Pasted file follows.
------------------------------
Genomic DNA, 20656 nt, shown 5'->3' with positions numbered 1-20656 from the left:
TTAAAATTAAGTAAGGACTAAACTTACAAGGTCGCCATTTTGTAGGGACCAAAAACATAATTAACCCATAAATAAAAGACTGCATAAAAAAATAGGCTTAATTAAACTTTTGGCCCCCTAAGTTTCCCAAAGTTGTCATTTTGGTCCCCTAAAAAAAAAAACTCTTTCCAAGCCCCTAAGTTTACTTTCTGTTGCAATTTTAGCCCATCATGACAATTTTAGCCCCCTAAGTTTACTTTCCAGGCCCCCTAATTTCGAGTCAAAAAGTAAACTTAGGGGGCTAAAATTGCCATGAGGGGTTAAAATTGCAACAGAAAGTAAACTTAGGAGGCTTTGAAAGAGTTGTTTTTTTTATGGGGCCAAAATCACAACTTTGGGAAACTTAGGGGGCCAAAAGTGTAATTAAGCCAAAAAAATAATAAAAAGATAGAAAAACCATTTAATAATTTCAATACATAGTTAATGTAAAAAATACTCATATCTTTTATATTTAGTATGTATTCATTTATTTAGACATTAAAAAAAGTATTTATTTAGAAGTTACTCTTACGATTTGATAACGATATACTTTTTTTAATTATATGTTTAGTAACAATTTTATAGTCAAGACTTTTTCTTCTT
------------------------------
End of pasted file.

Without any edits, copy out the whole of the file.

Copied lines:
Genomic DNA, 20656 nt, shown 5'->3' with positions numbered 1-20656 from the left:
TTAAAATTAAGTAAGGACTAAACTTACAAGGTCGCCATTTTGTAGGGACCAAAAACATAATTAACCCATAAATAAAAGACTGCATAAAAAAATAGGCTTAATTAAACTTTTGGCCCCCTAAGTTTCCCAAAGTTGTCATTTTGGTCCCCTAAAAAAAAAAACTCTTTCCAAGCCCCTAAGTTTACTTTCTGTTGCAATTTTAGCCCATCATGACAATTTTAGCCCCCTAAGTTTACTTTCCAGGCCCCCTAATTTCGAGTCAAAAAGTAAACTTAGGGGGCTAAAATTGCCATGAGGGGTTAAAATTGCAACAGAAAGTAAACTTAGGAGGCTTTGAAAGAGTTGTTTTTTTTATGGGGCCAAAATCACAACTTTGGGAAACTTAGGGGGCCAAAAGTGTAATTAAGCCAAAAAAATAATAAAAAGATAGAAAAACCATTTAATAATTTCAATACATAGTTAATGTAAAAAATACTCATATCTTTTATATTTAGTATGTATTCATTTATTTAGACATTAAAAAAAGTATTTATTTAGAAGTTACTCTTACGATTTGATAACGATATACTTTTTTTAATTATATGTTTAGTAACAATTTTATAGTCAAGACTTTTTCTTCTT